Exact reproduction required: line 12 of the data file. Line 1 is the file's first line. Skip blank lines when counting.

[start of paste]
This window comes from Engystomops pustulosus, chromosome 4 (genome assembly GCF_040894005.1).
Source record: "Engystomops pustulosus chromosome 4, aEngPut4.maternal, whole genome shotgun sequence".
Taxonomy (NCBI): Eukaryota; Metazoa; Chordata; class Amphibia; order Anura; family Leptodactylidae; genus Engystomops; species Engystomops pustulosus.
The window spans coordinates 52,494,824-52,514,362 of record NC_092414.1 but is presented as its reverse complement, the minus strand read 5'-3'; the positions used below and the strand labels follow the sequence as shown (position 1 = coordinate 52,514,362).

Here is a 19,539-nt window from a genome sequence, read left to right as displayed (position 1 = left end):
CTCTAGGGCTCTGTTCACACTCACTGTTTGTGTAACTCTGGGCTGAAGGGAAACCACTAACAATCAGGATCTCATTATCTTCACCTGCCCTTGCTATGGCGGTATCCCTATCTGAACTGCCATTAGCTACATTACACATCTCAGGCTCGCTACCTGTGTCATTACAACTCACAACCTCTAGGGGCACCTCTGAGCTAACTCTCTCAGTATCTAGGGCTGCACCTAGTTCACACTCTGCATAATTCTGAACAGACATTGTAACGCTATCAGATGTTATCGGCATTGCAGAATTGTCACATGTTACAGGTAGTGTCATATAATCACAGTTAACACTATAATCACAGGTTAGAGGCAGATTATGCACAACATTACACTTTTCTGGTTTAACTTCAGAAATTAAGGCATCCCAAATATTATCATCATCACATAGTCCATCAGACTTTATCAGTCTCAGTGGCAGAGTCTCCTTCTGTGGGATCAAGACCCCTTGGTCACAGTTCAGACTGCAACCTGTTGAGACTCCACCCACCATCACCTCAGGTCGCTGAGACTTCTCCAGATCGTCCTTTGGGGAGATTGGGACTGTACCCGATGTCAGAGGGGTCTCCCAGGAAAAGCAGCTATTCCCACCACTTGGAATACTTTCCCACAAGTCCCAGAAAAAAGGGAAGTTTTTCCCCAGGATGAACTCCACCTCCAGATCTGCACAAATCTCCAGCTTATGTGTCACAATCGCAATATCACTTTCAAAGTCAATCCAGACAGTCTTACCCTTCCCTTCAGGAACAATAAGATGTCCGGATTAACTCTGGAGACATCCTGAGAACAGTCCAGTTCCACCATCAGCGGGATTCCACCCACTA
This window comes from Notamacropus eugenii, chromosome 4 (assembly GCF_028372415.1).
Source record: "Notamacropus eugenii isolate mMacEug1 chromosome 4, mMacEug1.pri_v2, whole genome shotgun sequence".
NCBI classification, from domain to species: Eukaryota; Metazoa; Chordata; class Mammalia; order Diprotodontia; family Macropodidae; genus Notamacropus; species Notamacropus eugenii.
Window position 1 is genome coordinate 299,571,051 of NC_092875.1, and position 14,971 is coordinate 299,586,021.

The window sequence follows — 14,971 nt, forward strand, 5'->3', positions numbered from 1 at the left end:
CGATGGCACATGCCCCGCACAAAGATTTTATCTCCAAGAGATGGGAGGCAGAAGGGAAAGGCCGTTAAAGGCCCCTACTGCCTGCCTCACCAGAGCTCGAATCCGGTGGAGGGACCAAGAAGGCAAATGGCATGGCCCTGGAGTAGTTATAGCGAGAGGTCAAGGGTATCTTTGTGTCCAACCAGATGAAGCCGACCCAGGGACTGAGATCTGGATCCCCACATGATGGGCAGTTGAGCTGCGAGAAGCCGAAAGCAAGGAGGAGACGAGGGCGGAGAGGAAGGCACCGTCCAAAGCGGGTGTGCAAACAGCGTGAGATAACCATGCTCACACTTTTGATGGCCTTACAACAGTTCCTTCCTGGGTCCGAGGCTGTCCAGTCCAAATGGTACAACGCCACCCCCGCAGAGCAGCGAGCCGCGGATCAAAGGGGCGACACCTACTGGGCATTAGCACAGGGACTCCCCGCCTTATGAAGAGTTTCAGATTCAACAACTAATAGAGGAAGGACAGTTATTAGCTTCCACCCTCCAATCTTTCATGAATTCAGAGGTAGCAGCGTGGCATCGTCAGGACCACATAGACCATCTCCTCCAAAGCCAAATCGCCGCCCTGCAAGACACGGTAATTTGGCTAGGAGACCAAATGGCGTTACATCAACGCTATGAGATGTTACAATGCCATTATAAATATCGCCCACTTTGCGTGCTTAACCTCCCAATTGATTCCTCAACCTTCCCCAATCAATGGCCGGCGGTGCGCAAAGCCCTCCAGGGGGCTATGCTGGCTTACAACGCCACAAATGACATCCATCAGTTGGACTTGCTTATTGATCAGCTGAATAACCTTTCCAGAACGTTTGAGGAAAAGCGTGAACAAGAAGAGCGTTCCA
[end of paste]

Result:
CGATGGCACATGCCCCGCACAAAGATTTTATCTCCAAGAGATGGGAGGCAGAAGGGAAAGGCCGTTAAAGGCCCCTACTGCCTGCCTCACCAGAGCTCGAATCCGGTGGAGGGACCAAGAAGGCAAATGGCATGGCCCTGGAGTAGTTATAGCGAGAGGTCAAGGGTATCTTTGTGTCCAACCAGATGAAGCCGACCCAGGGACTGAGATCTGGATCCCCACATGATGGGCAGTTGAGCTGCGAGAAGCCGAAAGCAAGGAGGAGACGAGGGCGGAGAGGAAGGCACCGTCCAAAGCGGGTGTGCAAACAGCGTGAGATAACCATGCTCACACTTTTGATGGCCTTACAACAGTTCCTTCCTGGGTCCGAGGCTGTCCAGTCCAAATGGTACAACGCCACCCCCGCAGAGCAGCGAGCCGCGGATCAAAGGGGCGACACCTACTGGGCATTAGCACAGGGACTCCCCGCCTTATGAAGAGTTTCAGATTCAACAACTAATAGAGGAAGGACAGTTATTAGCTTCCACCCTCCAATCTTTCATGAATTCAGAGGTAGCAGCGTGGCATCGTCAGGACCACATAGACCATCTCCTCCAAAGCCAAATCGCCGCCCTGCAAGACACGGTAATTTGGCTAGGAGACCAAATGGCGTTACATCAACGCTATGAGATGTTACAATGCCATTATAAATATCGCCCACTTTGCGTGCTTAACCTCCCAATTGATTCCTCAACCTTCCCCAATCAATGGCCGGCGGTGCGCAAAGCCCTCCAGGGGGCTATGCTGGCTTACAACGCCACAAATGACATCCATCAGTTGGACTTGCTTATTGATCAGCTGAATAACCTTTCCAGAACGTTTGAGGAAAAGCGTGAACAAGAAGAGCGTTCCA